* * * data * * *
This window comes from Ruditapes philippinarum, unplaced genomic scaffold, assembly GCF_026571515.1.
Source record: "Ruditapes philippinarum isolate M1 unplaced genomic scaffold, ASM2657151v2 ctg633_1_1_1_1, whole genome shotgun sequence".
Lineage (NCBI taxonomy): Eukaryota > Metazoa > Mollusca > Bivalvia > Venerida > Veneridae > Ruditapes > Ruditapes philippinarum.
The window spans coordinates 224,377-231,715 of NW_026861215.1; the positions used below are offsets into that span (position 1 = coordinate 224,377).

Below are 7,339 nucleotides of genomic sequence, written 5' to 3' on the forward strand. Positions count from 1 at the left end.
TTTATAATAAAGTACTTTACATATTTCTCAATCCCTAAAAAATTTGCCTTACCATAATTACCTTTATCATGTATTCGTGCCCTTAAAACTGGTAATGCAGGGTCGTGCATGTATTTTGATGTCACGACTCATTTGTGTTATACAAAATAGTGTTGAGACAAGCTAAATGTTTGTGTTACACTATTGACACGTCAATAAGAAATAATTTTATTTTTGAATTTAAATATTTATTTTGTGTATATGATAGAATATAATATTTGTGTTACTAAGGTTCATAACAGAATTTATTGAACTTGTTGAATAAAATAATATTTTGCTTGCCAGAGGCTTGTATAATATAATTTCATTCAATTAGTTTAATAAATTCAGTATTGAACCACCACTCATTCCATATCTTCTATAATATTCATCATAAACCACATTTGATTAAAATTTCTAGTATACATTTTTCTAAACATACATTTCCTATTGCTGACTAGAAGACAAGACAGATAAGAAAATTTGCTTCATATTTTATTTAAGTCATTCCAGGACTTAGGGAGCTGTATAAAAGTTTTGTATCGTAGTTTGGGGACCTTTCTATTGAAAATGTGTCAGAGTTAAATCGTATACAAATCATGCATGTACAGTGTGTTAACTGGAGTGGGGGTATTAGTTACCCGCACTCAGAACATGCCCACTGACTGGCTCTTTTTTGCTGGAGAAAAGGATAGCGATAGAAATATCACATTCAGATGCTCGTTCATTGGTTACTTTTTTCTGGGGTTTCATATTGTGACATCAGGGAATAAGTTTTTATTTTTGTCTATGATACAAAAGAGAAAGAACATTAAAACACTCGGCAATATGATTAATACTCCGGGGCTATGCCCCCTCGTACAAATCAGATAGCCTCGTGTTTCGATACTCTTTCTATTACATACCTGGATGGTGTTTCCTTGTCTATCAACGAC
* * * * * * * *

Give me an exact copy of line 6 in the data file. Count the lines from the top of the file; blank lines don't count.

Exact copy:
TTTATAATAAAGTACTTTACATATTTCTCAATCCCTAAAAAATTTGCCTTACCATAATTACCTTTATCATGTATTCGTGCCCTTAAAACTGGTAATGCAGGGTCGTGCATGTATTTTGATGTCACGACTCATTTGTGTTATACAAAATAGTGTTGAGACAAGCTAAATGTTTGTGTTACACTATTGACACGTCAATAAGAAATAATTTTATTTTTGAATTTAAATATTTATTTTGTGTATATGATAGAATATAATATTTGTGTTACTAAGGTTCATAACAGAATTTATTGAACTTGTTGAATAAAATAATATTTTGCTTGCCAGAGGCTTGTATAATATAATTTCATTCAATTAGTTTAATAAATTCAGTATTGAACCACCACTCATTCCATATCTTCTATAATATTCATCATAAACCACATTTGATTAAAATTTCTAGTATACATTTTTCTAAACATACATTTCCTATTGCTGACTAGAAGACAAGACAGATAAGAAAATTTGCTTCATATTTTATTTAAGTCATTCCAGGACTTAGGGAGCTGTATAAAAGTTTTGTATCGTAGTTTGGGGACCTTTCTATTGAAAATGTGTCAGAGTTAAATCGTATACAAATCATGCATGTACAGTGTGTTAACTGGAGTGGGGGTATTAGTTACCCGCACTCAGAACATGCCCACTGACTGGCTCTTTTTTGCTGGAGAAAAGGATAGCGATAGAAATATCACATTCAGATGCTCGTTCATTGGTTACTTTTTTCTGGGGTTTCATATTGTGACATCAGGGAATAAGTTTTTATTTTTGTCTATGATACAAAAGAGAAAGAACATTAAAACACTCGGCAATATGATTAATACTCCGGGGCTATGCCCCCTCGTACAAATCAGATAGCCTCGTGTTTCGATACTCTTTCTATTACATACCTGGATGGTGTTTCCTTGTCTATCAACGAC